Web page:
(This article has been updated to include reporting from the Detroit Free Press.)

A group of Ford employees has reportedly asked company executives to rethink its role in supplying vehicles to law enforcement organizations, making it the first large automotive manufacturer known to be facing internal pressure to change its relationship with American police departments. 

The letter, which tipsters revealed to Jalopnik, was reportedly written by a group of employees (approximately 100, per the Detroit Free Press) who are concerned about Ford's cozy relationship with U.S. law enforcement agencies. It comes in the wake of a message delivered to company employees in early June calling for employees to come forward with suggestions for addressing racial and social injustice. Ford employees have also reportedly raised similar concerns in virtual town halls. 

"There is no doubt that the weight of these challenges disproportionately fall on the Black community," Ford CEO Jim Hackett and Chairman Bill Ford, Jr., said. "We have seen this disparity among our own Ford team members affected by COVID-19, and the legacy of economic disparities in our own home city of Detroit. It is pain that many of our team members have long felt in their daily lives."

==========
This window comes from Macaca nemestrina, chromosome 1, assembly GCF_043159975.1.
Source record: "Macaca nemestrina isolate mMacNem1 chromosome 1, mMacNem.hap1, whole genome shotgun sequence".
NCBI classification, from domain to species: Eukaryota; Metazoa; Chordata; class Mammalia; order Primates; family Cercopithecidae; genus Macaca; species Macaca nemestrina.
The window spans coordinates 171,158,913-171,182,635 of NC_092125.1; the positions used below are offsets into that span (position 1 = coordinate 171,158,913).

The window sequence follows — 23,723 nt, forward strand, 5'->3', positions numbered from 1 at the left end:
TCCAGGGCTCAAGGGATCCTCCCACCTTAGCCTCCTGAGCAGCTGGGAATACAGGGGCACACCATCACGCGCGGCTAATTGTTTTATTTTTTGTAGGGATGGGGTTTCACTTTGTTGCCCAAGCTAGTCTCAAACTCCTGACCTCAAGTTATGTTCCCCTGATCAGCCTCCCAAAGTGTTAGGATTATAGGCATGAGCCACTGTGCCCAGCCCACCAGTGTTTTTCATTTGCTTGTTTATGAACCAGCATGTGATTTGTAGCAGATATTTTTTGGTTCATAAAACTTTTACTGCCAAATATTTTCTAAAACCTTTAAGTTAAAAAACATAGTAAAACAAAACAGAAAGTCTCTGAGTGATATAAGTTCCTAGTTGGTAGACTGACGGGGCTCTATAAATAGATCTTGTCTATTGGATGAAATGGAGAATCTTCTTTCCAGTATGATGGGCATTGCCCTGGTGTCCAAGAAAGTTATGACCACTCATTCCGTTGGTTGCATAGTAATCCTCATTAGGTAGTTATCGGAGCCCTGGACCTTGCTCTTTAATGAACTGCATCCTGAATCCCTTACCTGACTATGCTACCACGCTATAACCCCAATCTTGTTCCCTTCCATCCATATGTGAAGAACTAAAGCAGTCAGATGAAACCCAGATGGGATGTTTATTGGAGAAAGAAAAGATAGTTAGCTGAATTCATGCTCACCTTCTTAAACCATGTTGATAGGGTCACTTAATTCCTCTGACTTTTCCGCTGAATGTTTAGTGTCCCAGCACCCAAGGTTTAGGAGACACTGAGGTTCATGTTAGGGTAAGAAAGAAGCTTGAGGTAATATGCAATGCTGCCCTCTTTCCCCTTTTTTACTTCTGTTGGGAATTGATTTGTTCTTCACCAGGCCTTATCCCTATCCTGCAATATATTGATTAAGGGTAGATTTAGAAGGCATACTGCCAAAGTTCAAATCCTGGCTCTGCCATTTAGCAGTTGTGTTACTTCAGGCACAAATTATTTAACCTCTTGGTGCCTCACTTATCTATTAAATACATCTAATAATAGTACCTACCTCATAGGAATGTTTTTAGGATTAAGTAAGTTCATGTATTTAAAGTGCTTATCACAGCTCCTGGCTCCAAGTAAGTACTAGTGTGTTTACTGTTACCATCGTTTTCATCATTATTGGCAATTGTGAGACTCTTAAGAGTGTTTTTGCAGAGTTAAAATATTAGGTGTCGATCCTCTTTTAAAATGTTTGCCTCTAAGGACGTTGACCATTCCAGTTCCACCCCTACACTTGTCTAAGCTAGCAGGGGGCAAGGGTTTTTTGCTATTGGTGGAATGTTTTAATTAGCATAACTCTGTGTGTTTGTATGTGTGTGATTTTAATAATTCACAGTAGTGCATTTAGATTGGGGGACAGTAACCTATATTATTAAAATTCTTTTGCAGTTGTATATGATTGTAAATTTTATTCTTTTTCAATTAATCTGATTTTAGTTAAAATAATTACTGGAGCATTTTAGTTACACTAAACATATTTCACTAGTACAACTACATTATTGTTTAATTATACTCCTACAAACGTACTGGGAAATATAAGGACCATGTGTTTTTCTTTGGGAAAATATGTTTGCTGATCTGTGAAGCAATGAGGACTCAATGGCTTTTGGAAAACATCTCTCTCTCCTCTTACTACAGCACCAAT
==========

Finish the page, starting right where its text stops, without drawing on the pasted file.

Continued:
"There are no easy answers. We are not interested in superficial actions. This is our moment to lead from the front and fully commit to creating the fair, just and inclusive culture that our employees deserve," Ford and Hackett said, promising initiatives aimed at helping employees feel heard and acknowledged. 

Ford supplies the overwhelming majority of police-spec vehicles to American agencies at virtually every level of government. Hackett has reportedly said that Ford executives have no plans to change that. The company has also stressed that The Ford Foundation, which contributes to the Black Lives Matter movement, is not affiliated with the company, despite some recent reports to the contrary. Its philanthropic arm is the Ford Motor Company Fund.

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